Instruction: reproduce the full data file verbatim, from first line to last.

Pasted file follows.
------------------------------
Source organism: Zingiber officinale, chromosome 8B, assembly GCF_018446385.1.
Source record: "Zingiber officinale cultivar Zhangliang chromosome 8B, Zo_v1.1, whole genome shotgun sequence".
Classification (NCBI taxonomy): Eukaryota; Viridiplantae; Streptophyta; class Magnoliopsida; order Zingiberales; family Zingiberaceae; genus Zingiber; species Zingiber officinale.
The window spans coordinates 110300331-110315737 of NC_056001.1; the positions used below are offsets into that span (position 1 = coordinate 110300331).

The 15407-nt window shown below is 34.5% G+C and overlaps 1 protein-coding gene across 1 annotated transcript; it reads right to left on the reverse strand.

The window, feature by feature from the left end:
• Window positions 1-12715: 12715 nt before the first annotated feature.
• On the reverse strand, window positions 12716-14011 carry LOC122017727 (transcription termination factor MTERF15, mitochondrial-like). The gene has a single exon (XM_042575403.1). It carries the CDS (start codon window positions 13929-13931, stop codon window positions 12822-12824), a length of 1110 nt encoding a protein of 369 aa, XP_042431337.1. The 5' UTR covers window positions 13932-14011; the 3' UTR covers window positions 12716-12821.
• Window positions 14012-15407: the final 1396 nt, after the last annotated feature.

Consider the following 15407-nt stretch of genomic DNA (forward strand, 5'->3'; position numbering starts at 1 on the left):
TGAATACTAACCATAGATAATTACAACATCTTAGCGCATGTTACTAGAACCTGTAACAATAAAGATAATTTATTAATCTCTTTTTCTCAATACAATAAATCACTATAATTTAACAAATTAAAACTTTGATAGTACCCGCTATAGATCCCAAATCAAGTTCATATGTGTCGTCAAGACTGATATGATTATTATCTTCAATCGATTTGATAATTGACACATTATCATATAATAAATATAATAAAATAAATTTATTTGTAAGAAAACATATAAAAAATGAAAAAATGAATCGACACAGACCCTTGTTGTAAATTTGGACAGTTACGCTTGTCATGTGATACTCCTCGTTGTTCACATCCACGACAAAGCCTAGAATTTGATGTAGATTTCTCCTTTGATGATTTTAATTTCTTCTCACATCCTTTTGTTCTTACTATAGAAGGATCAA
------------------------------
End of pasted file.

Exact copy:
Source organism: Zingiber officinale, chromosome 8B, assembly GCF_018446385.1.
Source record: "Zingiber officinale cultivar Zhangliang chromosome 8B, Zo_v1.1, whole genome shotgun sequence".
Classification (NCBI taxonomy): Eukaryota; Viridiplantae; Streptophyta; class Magnoliopsida; order Zingiberales; family Zingiberaceae; genus Zingiber; species Zingiber officinale.
The window spans coordinates 110300331-110315737 of NC_056001.1; the positions used below are offsets into that span (position 1 = coordinate 110300331).

The 15407-nt window shown below is 34.5% G+C and overlaps 1 protein-coding gene across 1 annotated transcript; it reads right to left on the reverse strand.

The window, feature by feature from the left end:
• Window positions 1-12715: 12715 nt before the first annotated feature.
• On the reverse strand, window positions 12716-14011 carry LOC122017727 (transcription termination factor MTERF15, mitochondrial-like). The gene has a single exon (XM_042575403.1). It carries the CDS (start codon window positions 13929-13931, stop codon window positions 12822-12824), a length of 1110 nt encoding a protein of 369 aa, XP_042431337.1. The 5' UTR covers window positions 13932-14011; the 3' UTR covers window positions 12716-12821.
• Window positions 14012-15407: the final 1396 nt, after the last annotated feature.

Consider the following 15407-nt stretch of genomic DNA (forward strand, 5'->3'; position numbering starts at 1 on the left):
TGAATACTAACCATAGATAATTACAACATCTTAGCGCATGTTACTAGAACCTGTAACAATAAAGATAATTTATTAATCTCTTTTTCTCAATACAATAAATCACTATAATTTAACAAATTAAAACTTTGATAGTACCCGCTATAGATCCCAAATCAAGTTCATATGTGTCGTCAAGACTGATATGATTATTATCTTCAATCGATTTGATAATTGACACATTATCATATAATAAATATAATAAAATAAATTTATTTGTAAGAAAACATATAAAAAATGAAAAAATGAATCGACACAGACCCTTGTTGTAAATTTGGACAGTTACGCTTGTCATGTGATACTCCTCGTTGTTCACATCCACGACAAAGCCTAGAATTTGATGTAGATTTCTCCTTTGATGATTTTAATTTCTTCTCACATCCTTTTGTTCTTACTATAGAAGGATCAA